The international community has slammed the Taliban's Religious face-covering laws

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According to media sources, the international world has condemned new laws imposed by the Taliban-led government in Afghanistan regarding women's facial coverings or hijab, which would be applied in two steps: encouragement and punishment.

According to Khaama Press, the Taliban's Ministry for the Propagation of Virtue and the Prevention of Vice said in a statement on Saturday that if a woman did not cover her face outside the home, her father or closest male relative would be summoned and eventually imprisoned or fired from government jobs.

According to the Ministry, the mandate was approved "in order to avoid provocation when meeting men who are not Mahram."

Mahram is a male who is permitted by Islam to be among women without the requirement for veils.

Authorities will "locate the residences of unveiled ladies and to counsel and warn the women's parents" in the initial stage.

"The woman's father or guardian is summoned to the relevant department in the second stage, and in the following steps, a case is lodged against the woman's father or parents, and the person's trial begins," according to the Ministry statement.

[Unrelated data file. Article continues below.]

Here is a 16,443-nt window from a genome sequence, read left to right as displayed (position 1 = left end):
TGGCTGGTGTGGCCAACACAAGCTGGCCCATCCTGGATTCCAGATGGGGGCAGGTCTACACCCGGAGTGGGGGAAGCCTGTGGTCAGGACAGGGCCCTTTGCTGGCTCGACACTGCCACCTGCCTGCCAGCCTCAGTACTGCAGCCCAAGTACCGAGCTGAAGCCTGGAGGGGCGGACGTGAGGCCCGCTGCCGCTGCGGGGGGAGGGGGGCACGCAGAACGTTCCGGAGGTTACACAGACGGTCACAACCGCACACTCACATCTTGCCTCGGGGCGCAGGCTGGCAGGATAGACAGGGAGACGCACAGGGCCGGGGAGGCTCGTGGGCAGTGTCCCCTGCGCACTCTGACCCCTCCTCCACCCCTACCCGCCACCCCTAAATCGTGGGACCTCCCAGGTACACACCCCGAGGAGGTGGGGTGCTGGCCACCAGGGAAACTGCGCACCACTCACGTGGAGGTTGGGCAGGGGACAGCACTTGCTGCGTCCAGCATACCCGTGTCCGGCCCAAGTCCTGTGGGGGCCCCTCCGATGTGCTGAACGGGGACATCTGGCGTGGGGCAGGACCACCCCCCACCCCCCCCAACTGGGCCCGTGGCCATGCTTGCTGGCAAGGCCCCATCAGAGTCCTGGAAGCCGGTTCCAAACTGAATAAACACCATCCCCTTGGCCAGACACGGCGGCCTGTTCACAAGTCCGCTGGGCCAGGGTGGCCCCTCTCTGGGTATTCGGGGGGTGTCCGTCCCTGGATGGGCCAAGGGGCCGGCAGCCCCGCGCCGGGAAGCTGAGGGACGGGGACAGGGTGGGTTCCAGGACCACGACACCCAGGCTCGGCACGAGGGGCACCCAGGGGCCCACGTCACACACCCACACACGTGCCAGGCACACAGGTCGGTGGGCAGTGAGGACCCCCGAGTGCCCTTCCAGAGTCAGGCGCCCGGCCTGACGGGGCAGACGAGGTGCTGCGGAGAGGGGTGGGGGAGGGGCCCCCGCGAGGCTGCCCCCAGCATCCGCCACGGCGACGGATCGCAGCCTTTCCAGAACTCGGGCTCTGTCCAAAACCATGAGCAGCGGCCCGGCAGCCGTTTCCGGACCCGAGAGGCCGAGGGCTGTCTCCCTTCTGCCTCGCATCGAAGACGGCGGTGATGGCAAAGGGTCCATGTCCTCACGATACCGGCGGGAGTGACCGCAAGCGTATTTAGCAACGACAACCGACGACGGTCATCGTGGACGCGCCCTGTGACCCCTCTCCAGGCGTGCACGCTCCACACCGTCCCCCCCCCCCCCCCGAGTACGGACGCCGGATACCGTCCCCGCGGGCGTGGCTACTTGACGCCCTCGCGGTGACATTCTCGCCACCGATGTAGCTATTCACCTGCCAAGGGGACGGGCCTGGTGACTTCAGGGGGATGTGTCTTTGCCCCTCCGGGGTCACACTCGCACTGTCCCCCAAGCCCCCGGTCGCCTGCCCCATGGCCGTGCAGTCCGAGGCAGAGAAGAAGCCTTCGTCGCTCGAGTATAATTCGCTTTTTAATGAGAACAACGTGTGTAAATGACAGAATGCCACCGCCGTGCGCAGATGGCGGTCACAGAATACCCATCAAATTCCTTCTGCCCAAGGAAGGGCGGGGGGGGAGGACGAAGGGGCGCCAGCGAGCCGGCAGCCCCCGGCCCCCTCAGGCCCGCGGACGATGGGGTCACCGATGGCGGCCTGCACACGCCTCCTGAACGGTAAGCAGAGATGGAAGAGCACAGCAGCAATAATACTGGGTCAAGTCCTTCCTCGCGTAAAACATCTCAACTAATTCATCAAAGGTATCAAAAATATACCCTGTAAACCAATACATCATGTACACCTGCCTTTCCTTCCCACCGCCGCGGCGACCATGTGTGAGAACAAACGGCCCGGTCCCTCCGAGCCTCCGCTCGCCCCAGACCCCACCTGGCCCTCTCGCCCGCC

The administration advocated the all-encompassing blue burqa, known as 'Chadari,' which became a global icon of the Taliban's previous extreme regime from 1996 to 2001.

Women should "better stay at home" if there is no significant work outside, according to the declaration.

UN Secretary-General Antonio Guterres slammed the measure, saying he is "alarmed" that "women must cover their faces in public and leave home only in cases of necessity."

"I once again urge the Taliban to keep their promises to Afghan women and girls, and their obligations under international human rights law," UN Secretary-General Ban Ki-moon said on Sunday, according to TOLO News.

"Taliban continue to adopt policies oppressing women and girls as a substitute for addressing the economic crisis and need for inclusive government," said Rina Amiri, the US special envoy for Afghan women, girls, and human rights.

Concerns were also highlighted by the UN Assistance Mission in Afghanistan (UNAMA), which stated it will immediately request talks with Taliban leaders to learn more about the decision's status.

"This decision defies many guarantees offered to the international community by Taliban leaders during conversations and negotiations over the last decade guaranteeing respect for and preservation of all Afghans' human rights, including those of women and girls."

"These assurances were repeated following the Taliban takeover in August 2021, that women would be afforded their rights, whether in work, education, or society at large," the Mission continued.

"All human beings are born free and equal in dignity and rights," stated Jasper Wieck, Germany's special ambassador for Afghanistan and Pakistan.

News by: Enhance let Added on: 09-May-2022

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